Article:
IFPI reacts to publication of draft Canadian Copyright Amendment Bill
7th June 2010
IFPI, the organisation that represents the recording industry worldwide, today reacted to the publication of the draft Canadian Copyright Amendment Bill.
John Kennedy, chairman and chief executive of IFPI, says: "It is welcome news that the Canadian government is at last looking to update its copyright laws and join the WIPO internet treaties, recognising that unless it protects intellectual property rights in the digital era, future investment in Canadian books, films, games, music, software and television programmes will be threatened.
"The publishing of this bill is only the beginning of a process, and some of its provisions must be amended in order to bring Canada in line with its international treaty obligations as well as evolving international norms. As it is, it simply does not go far enough to protect creators and producers in the digital environment."
Notes to editors
About the Canadian Copyright Amendment Bill
The Canadian government published a draft Copyright Amendment Bill (Bill C-32) on 2nd June 2010. This follows previous bills that died in 2005 and 2009 respectively when Parliament was dissolved for a general election.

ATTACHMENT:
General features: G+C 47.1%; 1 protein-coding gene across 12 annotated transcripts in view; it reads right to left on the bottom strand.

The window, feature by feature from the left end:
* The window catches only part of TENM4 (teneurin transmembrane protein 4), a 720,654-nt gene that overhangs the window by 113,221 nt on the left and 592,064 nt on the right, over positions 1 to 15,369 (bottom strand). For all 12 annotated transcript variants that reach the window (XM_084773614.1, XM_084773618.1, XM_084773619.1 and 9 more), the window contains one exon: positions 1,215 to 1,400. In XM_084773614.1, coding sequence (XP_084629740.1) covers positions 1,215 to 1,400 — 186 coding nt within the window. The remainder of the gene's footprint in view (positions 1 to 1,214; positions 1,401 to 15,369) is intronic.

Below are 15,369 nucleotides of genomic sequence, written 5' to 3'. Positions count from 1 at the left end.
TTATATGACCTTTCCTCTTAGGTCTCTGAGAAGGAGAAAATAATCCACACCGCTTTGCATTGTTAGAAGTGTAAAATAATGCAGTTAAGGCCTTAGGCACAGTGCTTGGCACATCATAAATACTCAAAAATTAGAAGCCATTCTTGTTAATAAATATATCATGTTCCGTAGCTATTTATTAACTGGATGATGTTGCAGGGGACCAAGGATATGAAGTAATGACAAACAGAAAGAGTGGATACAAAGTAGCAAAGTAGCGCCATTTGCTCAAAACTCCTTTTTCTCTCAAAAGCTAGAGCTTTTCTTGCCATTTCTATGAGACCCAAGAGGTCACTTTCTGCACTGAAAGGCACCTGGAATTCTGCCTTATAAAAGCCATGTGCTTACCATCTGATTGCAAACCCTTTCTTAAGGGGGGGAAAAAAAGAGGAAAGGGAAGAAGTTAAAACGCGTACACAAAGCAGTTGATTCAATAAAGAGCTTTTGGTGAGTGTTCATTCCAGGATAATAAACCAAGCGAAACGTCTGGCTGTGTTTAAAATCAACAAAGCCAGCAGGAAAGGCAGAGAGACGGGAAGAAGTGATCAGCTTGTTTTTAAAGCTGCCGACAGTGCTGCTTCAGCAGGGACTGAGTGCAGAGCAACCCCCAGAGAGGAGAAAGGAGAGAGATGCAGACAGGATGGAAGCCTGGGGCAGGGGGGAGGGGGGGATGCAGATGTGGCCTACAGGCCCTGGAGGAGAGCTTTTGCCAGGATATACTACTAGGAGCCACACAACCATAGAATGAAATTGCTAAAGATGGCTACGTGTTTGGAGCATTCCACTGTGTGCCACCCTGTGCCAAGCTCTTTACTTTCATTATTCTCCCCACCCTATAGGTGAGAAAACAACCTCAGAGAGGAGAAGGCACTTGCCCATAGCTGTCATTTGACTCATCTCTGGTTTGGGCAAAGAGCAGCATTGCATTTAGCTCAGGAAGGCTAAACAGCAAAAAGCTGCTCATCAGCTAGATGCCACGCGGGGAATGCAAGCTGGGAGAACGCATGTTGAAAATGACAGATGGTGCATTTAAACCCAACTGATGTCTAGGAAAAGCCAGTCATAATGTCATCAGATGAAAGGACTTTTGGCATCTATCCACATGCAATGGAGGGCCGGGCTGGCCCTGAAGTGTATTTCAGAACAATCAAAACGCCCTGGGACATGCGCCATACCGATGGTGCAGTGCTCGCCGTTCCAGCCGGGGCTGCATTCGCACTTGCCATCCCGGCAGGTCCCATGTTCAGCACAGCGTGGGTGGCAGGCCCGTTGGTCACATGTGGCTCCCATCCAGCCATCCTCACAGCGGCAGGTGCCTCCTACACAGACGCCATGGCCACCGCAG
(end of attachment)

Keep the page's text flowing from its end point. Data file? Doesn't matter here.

At a news conference to announce publication of the Bill, Industry Minister Tony Clement said: "From the computations that we've done, (piracy) destroys billions of dollars of value per year."
There is an urgent need in Canada for clear copyright rules in the online environment, not only for music but for all the creative industries. Retail music sales in Canada have declined by more than half since the advent of widespread online music downloading just over a decade ago. Recorded music sales in Canada recorded one of the sharpest drops among the world's top 10 music markets between 1999 and 2009. Sales continue to decline rapidly in the absence of legal clarity about the legitimacy of peer-to-peer internet downloading. In contrast, some other music markets last year saw a return to growth.
Canada is one of the only developed countries not to have implemented international copyright treaties agreed over a decade ago. IFPI's 2010 Recording Industry in Numbers noted that a "disproportionate number of illegal sites are hosted on Canadian soil."
Legal clarity is needed to send a signal that downloading music from the Internet without payment is not allowed. Stronger rules are also needed to rein in Canadian-based peer-to-peer websites which have become a major source of the world's piracy problem.
For further information contact:
Adrian Strain or Alex Jacob, IFPI London
Tel: +44 (0)20 7878 7935 (Press Office)